YOU ARE LYING ON YOUR BACK, PRECARIOUSLY balanced on a wheeled aluminum slat, screaming downhill at 65 mph, your skull inches from the pavement. You plummet from a 160-foot tower, tethered to a long, elastic cord. Or you free-fall from 13,000 feet, a plank strapped to your feet so you can surf ether. Are these the dreams you have after eating jalapeños too close to bedtime? Perhaps. But they are also athletic events—street luge, bungee jumping and skysurfing—in the aptly named Extreme Games on ESPN and ESPN2. The demented decathlon—which also includes skateboarding, mountain biking, barefoot waterski jumping and other guerrilla sports—will take place in Rhode Island and Vermont from June 24 to July 1. Some 350 alternative athletes, as ESPN calls them, will participate. Has a nice gen-X daredevil ring to it, eh? If the crash helmet fits...

ABC (Thurs., June 22, 9 p.m. ET)

B+

In a bittersweet melodrama, Richard Dean Anderson (Legend) plays a college administrator haunted by the recent death of his 11-year-old son. Talked into coaching a coed Little League team, he becomes attached to one of his players, a mute and mysterious boy named Lucky (Grayson Fricke). At the same time, Anderson strikes up a friendship with a feisty old man (Barnard Hughes) in a nursing home. He presses Hughes into service as his assistant coach.

The role is meatier than Anderson's usual TV action fare, yet he handles it with surprising delicacy. The film's biggest problem is that it can't decide whether it's aimed at kids or adults. Even so, it presents a poignant parable about providence and the bonding rituals provided by sports. Glynnis O'Connor and Ken Jenkins costar.

HBO (Sat., June 24, 8 p.m. ET)

C+

In a drifty dramatization, Oliver Platt plays Yaron Svoray, a U.S.-based Israeli who travels to Germany in 1992 to write a magazine article about the rise of skinhead violence. The early part of the film, as Platt (Funny Bones) mingles uneasily with jackbooted, beer-gulping thugs, is grim and electrifying. But the project curiously loses steam when Platt goes to work for the Simon Wiesenthal Center, posing as the representative of a reactionary American millionaire in order to smoke out the clandestine leaders of Germany's neo-Nazi movement. Somehow the more interested Platt becomes in his crusade, the less we do. Primarily that's because Platt's villainous adversaries become less vivid and, at the same time, the movie's sense of impending danger begins to evaporate. Jonathan Phillips, Peter Riegert and Arliss Howard costar.

A&E (Sun., June 25, 8 p.m. ET)

C-

An English writer (Ralph Fiennes of Quiz Show) inherits a cozy house nestled in a village amid the misty mountains of northern Wales—with one condition: He must care for his late uncle's pet, the big black sea bird of the title. Fiennes is charmed by the creature, but his wife (Helen Schlesinger) most definitely is not.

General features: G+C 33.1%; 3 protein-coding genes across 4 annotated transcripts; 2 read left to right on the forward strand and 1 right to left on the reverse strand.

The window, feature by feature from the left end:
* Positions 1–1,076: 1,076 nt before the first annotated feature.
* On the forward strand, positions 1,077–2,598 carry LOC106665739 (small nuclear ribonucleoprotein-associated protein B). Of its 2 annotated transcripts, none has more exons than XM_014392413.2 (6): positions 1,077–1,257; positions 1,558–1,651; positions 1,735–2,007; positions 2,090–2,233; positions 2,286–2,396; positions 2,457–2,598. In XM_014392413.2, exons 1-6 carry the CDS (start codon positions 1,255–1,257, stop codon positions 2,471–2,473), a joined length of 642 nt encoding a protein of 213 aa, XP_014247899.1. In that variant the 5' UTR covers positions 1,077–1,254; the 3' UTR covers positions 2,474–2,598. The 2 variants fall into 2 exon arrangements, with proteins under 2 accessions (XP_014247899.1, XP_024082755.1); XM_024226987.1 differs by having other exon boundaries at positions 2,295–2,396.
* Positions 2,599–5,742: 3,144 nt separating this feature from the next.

This ain't Hitchcock, my fine feathered friends. Not by a long shot. It's a murky, obtuse, remarkably uneventful suspense film. Foreboding is a tough mood to sustain for two hours unless something happens from time to time. Awk!

PBS (Mon., June 26, 9 p.m. ET)

A

Renowned documentarian Frederick Wiseman brings his cameras and his penchant for generic titles (Zoo, Racetrack, Model, etc.) to bear on the American Ballet Theatre. The three-hour film is boiled down from nine weeks Wiseman and his crew spent in 1992 at ABT's loft-building rehearsal space in Manhattan. It culminates with the corps de ballet performing in Athens and Copenhagen.

As always with Wiseman, there is no narration. Without it, viewers are forced to concentrate and make their own connections. (Having said that, allow me to provide one hint: that white-haired woman directing dancers from her wheelchair is the late, legendary choreographer Agnes de Mille.)

Even ballet philistines (That's me!) will find these young dancers and their aesthetics—encompassing paradoxical suggestions of rigid discipline and utter abandon—remarkable. You also meet the backstage staff: ballet masters, costumers, bookers, musicians, recruiters, photographers and a physical therapist.

The film illuminates the mesh of art, craft and commerce that goes into a large-scale creative enterprise. And once you've witnessed all the tedious planning and practice during rehearsal, the performances seem exquisite.

>TUBE: The Infiltrator exposes a nest of neo-Nazis; Frederick Wiseman's Ballet is tutu beautiful for words

SCREEN: Batman Forever—just call Val Kilmer the Cape of Good Hope; Congo is a disarming mixture of Hollywood and vine 21

SONG: Dusty Springfield sings soul-fully and talks about surviving breast cancer; Rod Stewart grows up 27

PAGES: Carol Shields cuts a striking Pulitzer winner, The Stone Diaries; jockey Julie Krone recalls her race for glory in Riding for My Life 32

BYTES: Master the domain of the online SAT (Seinfeld Aptitute Test) 39

>SHOW AND TELL

Week in and week out in this column, I yea and nay dozens of shows, from Martin Chuzzle wit to Pig Sty. But when the workday's done, I follow the lead of millions of my fellow Americans: I plunk down on the couch and watch TV for fun. So here's a peek into the prime time of my taste—the shows I viewed most consistently this year.

America's Funniest Home Videos (ABC);

Friends (NBC);

Mystery Science Theater 3000 (Com. Central);

Ellen (ABC);

The Larry Sanders Show (HBO);

The X-Files (Fox);

Spider-Man (Fox);

The O.J. Simpson Trial (CNN);

Frasier (NBC);

The Adventures of Pete & Pete (Nick);

My So-Called Life (ABC);

NYPD Blue (ABC);

Grace Under Fire (ABC);

The Oprah Winfrey Show (synd.)